• If work (or training) on the trip is over 40 hours, all of the additional time worked is paid as overtime.
  • If travel is required on the weekend that is within normal daily work hours (typically 8 to 5 for most), it must be paid.
  • (Note: The rules governing compensation while on overnight business travel for non-exempt staff are complex. Please speak with your HR Consultant for guidance based on specific circumstances.)
What if an employee must work at an event outside of regular working hours (i.e., entertaining donors at an evening social function)?
A staff member working outside of regular working hours is still working. The time is considered time worked and counts toward the 40 hours per week requirement for overtime pay.

Sample Timesheets for Overtime Reporting

40-hour appointment and normal schedule is five 8-hour days, Monday through Friday, with scheduled PTO time reported.

Work week SUN MON TUE WED THUR FRI SAT TOTAL
Work Schedule 8 8 8 8 8 40
Actual Hours 8 8 PTS 8 PTS 8 PTS 8 PTS 8 48
Report Hours As 8 REG 8 PTS 8 PTS 8 PTS 8 PTS 8 OTR 8 REG, 32 PTS, 8 OTR

24-hour appointment and normal schedule is three 8-hour days, Monday/Wednesday/Friday.

Work week SUN MON TUE WED THUR FRI SAT TOTAL
Work Schedule 8 8 8 24
Actual Hours 10 8 8 26
Report Hours As 10 REG 8 REG 6 REG
2 OTR
24 REG, 2 OTR

40-hour appointment and normal schedule is five 8-hour days, Monday through Friday, with Jury Duty time reported.

Workweek SUN MON TUE WED THUR FRI SAT TOTAL
Work Schedule 8 8 8 8 8 40
Actual Hours 8 8 8 JRD 10 10 44
Report Hours As 8 REG 8 REG 8 JRD 10 REG 6 REG
4 OTR
32 REG, 8 JRD, 4 OTR

40-hour appointment and normal schedule is five 8-hour days, Sunday through Thursday, and the holiday Monday is not worked.

Workweek SUN MON TUE WED THUR FRI SAT TOTAL
Work Schedule 8 8 8 8 8 40
Actual Hours 8 8 HOL 8 8 8 6 46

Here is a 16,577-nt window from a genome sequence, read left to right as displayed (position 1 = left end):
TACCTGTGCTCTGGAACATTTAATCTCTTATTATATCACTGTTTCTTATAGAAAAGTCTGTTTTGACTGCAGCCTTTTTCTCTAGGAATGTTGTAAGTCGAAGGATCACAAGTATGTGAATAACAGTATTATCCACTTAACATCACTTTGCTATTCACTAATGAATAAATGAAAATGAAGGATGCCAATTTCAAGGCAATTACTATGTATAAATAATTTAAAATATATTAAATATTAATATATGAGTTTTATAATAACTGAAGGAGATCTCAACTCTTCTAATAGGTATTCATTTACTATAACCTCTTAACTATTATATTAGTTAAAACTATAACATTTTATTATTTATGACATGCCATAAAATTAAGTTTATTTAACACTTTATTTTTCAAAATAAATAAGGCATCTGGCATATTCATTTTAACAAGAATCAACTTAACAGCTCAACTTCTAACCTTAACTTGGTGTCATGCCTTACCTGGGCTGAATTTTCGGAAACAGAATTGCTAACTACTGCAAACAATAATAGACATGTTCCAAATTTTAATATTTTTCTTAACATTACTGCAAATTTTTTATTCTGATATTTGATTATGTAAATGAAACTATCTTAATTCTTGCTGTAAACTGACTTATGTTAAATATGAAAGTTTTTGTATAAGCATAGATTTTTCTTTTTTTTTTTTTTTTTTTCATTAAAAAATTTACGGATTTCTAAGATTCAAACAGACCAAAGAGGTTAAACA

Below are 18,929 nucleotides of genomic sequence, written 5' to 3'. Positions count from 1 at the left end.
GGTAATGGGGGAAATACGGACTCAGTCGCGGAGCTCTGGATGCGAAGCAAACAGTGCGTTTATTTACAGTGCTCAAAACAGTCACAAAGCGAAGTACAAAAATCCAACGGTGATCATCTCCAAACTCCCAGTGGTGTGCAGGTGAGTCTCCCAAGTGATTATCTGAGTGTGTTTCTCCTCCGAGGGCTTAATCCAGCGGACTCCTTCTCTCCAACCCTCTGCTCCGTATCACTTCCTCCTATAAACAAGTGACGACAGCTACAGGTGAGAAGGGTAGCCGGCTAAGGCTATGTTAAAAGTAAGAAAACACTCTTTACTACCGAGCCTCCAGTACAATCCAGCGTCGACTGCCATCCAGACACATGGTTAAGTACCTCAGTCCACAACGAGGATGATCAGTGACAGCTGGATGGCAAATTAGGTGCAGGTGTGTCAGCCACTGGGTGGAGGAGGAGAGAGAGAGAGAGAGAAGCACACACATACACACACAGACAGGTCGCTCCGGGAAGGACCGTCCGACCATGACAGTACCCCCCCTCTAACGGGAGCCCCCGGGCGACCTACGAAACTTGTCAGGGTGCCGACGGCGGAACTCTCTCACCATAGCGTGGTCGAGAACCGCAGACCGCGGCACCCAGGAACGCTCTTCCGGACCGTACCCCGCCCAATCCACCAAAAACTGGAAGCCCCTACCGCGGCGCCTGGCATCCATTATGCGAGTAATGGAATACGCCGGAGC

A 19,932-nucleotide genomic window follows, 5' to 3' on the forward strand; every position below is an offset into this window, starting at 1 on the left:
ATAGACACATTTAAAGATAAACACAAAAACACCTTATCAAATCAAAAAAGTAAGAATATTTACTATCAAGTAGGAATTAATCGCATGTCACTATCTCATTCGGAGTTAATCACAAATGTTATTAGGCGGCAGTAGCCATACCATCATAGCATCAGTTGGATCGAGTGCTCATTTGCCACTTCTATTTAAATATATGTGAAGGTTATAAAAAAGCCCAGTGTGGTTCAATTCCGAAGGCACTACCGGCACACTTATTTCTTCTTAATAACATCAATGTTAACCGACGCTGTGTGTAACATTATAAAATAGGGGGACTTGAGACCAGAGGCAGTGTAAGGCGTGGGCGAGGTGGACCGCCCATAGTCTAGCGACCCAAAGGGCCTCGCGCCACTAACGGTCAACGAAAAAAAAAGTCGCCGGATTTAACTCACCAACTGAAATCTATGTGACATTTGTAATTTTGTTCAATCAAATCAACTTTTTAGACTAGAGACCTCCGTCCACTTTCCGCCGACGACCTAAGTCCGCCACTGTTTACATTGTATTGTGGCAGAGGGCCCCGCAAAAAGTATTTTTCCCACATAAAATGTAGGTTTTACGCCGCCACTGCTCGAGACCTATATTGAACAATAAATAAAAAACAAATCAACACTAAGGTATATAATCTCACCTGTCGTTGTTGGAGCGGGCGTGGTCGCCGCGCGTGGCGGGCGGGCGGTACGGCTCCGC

Report Hours As 8 REG 8 HOL 8 REG 8 REG 8 REG 6 OTR 32 REG, 8 HOL, 6 OTR

40-hour appointment and normal schedule is five 8-hour days, Monday through Friday, and the holiday Monday is not worked.

Workweek SUN MON TUE WED THUR FRI SAT TOTAL
Work Schedule 8 8 8 8 8 40
Actual Hours 8 HOL 8 8 8 8 10 50
Report Hours As 8 HOL 8 REG 8 REG 8 REG 8 REG 8 OTR
2 OTP
32 REG, 8 HOL, 8 OTR, 2 OTP

40-hour appointment and normal schedule is five 8-hour days, Sunday through Thursday, and the holiday Monday is worked.

Workweek SUN MON TUE WED THUR FRI SAT TOTAL
Work Schedule 8 8 8 8 8 40
Actual Hours 8 10 8 HOL 8 8 8 50
Report Hours As 8 REG 8 HOL 10 OTP 8 REG 8 REG 8 REG 32 REG, 8 HOL, 10 OTP

40-hour appointment and normal schedule is four 10-hour days, Monday through Thursday, with Funeral Time reported.

Workweek SUN MON TUE WED THUR FRI SAT TOTAL
Work Schedule 10 10 10 10 40
Actual Hours 10 FRL 10 10 12 42
Report Hours As 10 FRL 10 REG 10 REG 10 REG 2 OTR 30 REG, 10 FRL, 2 OTR

40-hour appointment and normal schedule is four 10-hour days, Monday through Thursday, with Sick Time reported.

Workweek SUN MON TUE WED THUR FRI SAT TOTAL
Work Schedule 10 10 10 10 40
Actual Hours 10 SCK 10 10 10 10 50
Report Hours As 10 SCK 10 REG 10 REG 10 REG 10 OTR 30 REG, 10 SCK, 10 OTR

Administration of Overtime for Non-Bargained-for Employees

As administered by the U.S. Department of Labor, non-exempt employees covered by the Fair Labor Standards Act (FLSA) must receive overtime pay (one and one-half times their regular rate of pay) for hours worked over 40 in a workweek.

The employees who are required to receive overtime compensation are called non-exempt. You are required by law and U-M policy to pay them overtime.

Frequently Asked Questions about FLSA and Changes in Exemption Status at U-M